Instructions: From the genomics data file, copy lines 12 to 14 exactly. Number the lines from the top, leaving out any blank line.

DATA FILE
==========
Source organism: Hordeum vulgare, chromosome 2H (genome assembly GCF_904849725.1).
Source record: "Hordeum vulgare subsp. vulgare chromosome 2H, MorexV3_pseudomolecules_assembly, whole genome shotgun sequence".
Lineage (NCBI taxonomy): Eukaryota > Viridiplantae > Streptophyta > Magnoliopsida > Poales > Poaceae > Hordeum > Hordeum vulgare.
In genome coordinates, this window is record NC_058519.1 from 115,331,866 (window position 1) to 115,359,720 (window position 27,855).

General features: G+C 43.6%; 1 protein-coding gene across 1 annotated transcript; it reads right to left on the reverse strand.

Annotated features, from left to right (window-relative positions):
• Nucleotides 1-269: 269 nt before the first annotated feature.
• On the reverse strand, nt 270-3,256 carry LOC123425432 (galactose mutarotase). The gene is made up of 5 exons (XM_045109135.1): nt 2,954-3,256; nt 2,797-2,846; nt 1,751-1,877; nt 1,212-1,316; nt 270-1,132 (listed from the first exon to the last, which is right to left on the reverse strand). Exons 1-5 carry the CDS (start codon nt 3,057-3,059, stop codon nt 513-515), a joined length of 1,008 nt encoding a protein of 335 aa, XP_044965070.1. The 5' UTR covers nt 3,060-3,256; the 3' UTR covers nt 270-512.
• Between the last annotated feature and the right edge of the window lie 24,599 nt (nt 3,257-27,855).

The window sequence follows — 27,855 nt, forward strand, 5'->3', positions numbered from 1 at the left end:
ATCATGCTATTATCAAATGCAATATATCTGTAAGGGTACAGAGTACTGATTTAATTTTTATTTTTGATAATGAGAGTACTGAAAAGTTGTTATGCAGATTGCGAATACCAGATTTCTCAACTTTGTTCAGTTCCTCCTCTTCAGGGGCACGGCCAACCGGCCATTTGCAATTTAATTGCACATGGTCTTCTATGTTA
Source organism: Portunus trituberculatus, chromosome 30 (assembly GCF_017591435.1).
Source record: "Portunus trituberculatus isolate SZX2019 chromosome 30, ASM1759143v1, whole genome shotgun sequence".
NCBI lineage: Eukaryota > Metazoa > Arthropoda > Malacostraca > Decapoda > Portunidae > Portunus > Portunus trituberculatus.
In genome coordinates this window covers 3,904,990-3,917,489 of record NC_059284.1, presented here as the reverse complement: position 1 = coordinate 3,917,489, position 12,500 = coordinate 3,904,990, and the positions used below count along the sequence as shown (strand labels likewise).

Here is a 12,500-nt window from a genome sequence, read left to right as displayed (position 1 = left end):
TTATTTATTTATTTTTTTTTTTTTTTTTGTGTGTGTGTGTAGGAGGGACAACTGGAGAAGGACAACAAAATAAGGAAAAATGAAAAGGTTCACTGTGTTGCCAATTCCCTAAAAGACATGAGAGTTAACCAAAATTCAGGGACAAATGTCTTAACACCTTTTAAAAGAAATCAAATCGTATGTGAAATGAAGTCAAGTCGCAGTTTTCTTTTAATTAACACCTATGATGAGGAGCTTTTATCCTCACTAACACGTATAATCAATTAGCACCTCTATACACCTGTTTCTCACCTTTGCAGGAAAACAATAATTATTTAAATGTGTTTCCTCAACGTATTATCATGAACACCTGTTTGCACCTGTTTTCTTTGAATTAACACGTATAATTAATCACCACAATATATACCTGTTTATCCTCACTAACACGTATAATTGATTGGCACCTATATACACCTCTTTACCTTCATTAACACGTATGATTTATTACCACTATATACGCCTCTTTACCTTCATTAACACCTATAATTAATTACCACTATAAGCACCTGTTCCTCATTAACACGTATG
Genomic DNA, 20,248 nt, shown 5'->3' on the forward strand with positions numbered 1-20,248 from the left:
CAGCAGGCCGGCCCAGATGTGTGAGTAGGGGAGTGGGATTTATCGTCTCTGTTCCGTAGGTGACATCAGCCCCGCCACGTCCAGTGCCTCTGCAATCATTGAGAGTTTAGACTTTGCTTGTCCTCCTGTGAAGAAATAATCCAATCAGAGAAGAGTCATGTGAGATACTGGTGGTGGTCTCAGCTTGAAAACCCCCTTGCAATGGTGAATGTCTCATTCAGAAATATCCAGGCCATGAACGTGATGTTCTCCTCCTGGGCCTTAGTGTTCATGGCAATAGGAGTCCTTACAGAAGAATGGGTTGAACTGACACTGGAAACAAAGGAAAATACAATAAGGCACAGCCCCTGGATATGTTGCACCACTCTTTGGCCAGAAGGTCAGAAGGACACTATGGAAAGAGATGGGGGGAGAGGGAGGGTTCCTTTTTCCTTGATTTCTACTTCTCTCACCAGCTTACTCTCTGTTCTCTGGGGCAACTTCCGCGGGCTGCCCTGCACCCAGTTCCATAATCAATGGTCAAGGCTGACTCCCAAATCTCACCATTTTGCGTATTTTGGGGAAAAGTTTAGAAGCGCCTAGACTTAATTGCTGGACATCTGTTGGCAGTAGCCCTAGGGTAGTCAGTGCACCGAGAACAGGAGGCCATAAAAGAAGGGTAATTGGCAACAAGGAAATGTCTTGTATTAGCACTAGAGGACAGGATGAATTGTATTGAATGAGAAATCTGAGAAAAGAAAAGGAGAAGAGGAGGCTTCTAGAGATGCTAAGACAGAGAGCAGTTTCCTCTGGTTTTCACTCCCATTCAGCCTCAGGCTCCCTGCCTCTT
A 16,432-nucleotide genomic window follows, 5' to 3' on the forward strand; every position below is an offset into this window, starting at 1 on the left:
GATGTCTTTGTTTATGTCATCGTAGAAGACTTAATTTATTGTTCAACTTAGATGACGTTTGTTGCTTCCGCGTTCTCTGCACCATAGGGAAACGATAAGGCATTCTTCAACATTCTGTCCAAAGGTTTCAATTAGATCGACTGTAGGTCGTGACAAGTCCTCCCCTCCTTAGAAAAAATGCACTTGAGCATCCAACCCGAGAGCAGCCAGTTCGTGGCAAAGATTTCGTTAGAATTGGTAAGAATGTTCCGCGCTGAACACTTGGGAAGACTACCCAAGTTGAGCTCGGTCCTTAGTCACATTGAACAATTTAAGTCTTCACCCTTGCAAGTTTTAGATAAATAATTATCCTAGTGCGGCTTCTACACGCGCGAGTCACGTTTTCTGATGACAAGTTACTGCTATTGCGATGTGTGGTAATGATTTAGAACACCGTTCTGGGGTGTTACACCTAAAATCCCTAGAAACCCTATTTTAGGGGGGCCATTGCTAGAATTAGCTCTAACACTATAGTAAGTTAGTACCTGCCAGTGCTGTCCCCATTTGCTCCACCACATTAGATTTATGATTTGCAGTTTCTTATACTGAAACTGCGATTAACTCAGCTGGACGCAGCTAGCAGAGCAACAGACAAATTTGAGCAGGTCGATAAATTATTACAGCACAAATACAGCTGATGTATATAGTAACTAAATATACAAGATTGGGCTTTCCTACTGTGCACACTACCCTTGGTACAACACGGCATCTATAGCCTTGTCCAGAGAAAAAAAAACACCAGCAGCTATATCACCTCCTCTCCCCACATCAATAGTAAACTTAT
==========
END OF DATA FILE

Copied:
Source organism: Portunus trituberculatus, chromosome 30 (assembly GCF_017591435.1).
Source record: "Portunus trituberculatus isolate SZX2019 chromosome 30, ASM1759143v1, whole genome shotgun sequence".
NCBI lineage: Eukaryota > Metazoa > Arthropoda > Malacostraca > Decapoda > Portunidae > Portunus > Portunus trituberculatus.